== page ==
I’m trying to decide what to name my fixed mindset persona. I’m talking about that person who shows up and is judgmental and makes me feel insecure. This person is a perfectionist who sometimes thinks I’m not talented enough.
Where did I get this idea to name my fixed mindset persona? From the last chapter of Mindset: the new psychology of success by Carol S. Dweck. The last chapter, “Changing Mindsets” offers steps for the journey of achieving a growth mindset. Step one is to “embrace your fixed mindset.” Step two is to become aware of what “triggers” your fixed mindset. Step three is to name that persona. Step four is to educate your fixed mindset persona and take it with you on the journey to the other side.
From the mindset online website:
Every so often a truly groundbreaking idea comes along. This is one. Mindset explains:
• Why brains and talent don’t bring success
• How they can stand in the way of it
• Why praising brains and talent doesn’t foster self-esteem and accomplishment, but jeopardizes them
• How teaching a simple idea about the brain raises grades and productivity
• What all great CEOs, parents, teachers, athletes know
In a fixed mindset, people believe their basic qualities, like their intelligence or talent, are simply fixed traits. They spend their time documenting their intelligence or talent instead of developing them. They also believe that talent alone creates success—without effort. They’re wrong.
In a growth mindset, people believe that their most basic abilities can be developed through dedication and hard work—brains and talent are just the starting point. This view creates a love of learning and a resilience that is essential for great accomplishment. Virtually all great people have had these qualities.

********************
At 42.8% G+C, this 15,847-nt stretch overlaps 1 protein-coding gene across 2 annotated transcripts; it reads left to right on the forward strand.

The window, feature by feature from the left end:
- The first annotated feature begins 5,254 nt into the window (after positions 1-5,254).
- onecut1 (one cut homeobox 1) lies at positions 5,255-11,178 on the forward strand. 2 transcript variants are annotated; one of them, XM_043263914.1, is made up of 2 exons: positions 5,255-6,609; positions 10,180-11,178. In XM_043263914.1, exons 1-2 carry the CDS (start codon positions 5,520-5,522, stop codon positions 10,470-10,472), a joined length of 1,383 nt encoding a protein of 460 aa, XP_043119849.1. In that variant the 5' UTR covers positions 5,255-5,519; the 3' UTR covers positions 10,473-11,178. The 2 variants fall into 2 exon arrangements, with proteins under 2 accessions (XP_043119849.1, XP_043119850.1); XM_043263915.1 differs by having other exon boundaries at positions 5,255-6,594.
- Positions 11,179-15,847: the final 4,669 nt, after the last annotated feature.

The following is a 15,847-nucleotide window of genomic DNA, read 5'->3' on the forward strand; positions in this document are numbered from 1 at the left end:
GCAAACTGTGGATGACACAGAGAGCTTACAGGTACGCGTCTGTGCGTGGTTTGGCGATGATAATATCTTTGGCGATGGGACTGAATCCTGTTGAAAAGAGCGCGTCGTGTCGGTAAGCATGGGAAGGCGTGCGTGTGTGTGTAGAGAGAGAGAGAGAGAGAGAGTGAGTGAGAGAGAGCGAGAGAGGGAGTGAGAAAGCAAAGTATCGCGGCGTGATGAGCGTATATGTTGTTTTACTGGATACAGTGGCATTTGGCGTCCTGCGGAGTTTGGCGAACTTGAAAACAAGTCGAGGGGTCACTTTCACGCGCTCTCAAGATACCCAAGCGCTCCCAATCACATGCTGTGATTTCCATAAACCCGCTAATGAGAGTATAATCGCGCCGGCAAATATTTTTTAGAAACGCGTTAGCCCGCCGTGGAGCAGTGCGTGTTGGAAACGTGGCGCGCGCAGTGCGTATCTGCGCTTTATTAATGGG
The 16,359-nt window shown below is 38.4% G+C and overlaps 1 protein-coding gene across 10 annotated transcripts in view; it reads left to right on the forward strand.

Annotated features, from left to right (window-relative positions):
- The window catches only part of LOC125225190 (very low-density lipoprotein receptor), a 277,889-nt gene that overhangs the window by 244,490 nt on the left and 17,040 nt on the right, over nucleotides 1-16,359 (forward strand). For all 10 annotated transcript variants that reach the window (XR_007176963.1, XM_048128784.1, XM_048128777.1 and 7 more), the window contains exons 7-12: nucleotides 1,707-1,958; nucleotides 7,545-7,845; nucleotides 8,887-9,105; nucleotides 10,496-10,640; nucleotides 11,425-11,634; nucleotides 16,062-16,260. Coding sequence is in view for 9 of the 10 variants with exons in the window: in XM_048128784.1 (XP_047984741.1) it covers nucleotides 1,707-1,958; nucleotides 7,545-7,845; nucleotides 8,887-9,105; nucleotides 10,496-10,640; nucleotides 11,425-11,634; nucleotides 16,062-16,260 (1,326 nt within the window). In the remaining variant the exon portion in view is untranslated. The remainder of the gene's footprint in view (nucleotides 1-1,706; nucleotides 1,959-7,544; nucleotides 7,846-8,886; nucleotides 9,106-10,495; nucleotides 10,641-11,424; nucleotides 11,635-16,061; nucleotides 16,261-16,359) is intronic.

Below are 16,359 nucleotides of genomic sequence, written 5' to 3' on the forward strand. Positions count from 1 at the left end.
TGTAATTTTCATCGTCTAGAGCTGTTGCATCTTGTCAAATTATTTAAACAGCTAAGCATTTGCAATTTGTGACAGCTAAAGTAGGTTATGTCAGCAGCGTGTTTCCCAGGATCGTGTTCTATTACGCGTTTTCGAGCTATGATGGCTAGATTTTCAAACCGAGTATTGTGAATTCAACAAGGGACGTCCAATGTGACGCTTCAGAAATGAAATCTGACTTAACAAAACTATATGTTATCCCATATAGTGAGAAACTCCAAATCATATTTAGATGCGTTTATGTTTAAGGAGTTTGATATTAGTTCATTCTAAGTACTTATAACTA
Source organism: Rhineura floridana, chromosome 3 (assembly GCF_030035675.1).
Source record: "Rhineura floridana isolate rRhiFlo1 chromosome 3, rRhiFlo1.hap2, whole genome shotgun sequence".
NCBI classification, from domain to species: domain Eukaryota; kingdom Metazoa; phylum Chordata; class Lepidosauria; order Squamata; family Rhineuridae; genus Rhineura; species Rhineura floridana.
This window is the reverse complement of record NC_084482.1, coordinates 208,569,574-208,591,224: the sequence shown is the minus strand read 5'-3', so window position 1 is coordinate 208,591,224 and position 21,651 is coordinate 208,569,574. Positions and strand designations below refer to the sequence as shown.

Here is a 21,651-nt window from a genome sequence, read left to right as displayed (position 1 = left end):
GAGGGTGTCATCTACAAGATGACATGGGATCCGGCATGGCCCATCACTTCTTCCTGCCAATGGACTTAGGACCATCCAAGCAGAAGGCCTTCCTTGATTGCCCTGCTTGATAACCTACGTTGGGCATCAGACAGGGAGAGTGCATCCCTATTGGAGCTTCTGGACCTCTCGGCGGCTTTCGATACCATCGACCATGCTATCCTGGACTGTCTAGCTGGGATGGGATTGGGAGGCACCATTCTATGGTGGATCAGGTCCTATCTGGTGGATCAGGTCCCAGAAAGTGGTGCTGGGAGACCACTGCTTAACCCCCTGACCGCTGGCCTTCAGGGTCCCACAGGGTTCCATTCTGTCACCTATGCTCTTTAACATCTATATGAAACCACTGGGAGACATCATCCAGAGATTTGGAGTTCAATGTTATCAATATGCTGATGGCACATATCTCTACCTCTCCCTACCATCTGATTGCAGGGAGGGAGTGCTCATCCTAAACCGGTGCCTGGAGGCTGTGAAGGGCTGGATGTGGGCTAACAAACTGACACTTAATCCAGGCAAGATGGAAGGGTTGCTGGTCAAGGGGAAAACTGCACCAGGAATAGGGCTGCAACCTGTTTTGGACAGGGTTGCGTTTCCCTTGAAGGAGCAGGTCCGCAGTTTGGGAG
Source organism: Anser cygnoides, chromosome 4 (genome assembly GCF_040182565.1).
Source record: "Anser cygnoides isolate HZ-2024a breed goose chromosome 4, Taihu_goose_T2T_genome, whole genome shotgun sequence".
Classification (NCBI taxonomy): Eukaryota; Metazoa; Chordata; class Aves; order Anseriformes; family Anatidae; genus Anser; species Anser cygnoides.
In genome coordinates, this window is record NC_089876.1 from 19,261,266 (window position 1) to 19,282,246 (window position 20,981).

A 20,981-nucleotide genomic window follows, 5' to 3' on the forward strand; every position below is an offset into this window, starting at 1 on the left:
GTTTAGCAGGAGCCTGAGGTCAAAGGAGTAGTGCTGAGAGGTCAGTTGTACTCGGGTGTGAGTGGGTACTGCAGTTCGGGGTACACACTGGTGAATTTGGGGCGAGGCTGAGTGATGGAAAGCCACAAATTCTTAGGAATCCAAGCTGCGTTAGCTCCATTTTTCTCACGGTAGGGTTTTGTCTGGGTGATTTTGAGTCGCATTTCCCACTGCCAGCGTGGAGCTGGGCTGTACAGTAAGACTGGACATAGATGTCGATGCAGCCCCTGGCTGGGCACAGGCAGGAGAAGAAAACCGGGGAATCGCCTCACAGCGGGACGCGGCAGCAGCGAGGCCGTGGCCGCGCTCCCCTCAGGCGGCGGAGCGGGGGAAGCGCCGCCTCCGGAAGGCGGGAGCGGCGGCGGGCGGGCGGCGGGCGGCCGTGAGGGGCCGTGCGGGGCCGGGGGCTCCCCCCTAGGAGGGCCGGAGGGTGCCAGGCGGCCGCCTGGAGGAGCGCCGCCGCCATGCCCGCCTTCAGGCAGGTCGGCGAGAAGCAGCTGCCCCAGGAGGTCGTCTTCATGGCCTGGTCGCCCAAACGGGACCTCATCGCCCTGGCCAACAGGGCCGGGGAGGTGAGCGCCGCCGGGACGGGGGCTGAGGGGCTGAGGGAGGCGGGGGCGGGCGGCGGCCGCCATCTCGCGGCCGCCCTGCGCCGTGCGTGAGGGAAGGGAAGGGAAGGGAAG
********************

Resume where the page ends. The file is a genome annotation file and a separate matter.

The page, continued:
Teaching a growth mindset creates motivation and productivity in the worlds of business, education, and sports. It enhances relationships. When you read Mindset, you’ll see how.
If you want to figure out what type of mindset you have, here’s a quick online quiz that will tell you.
One of the suggestions that Dweck has is to not put yourself down if you don’t live up to your expectations. She says change is hard and the old fixed mindset persona will raise her head from time to time. Bring her along for the ride, is one of her suggestions.
Like I said, I’m currently deciding on a name for my less than perfect persona who is a perfectionist and triggers self-doubt. One name that pops into my head is Gladys Kravitz from Bewitched. She’s the nosy neighbor who’s always seen peeking through curtains or windows to see what Samantha and Darrin are up to.
What would you name your fixed mindset persona?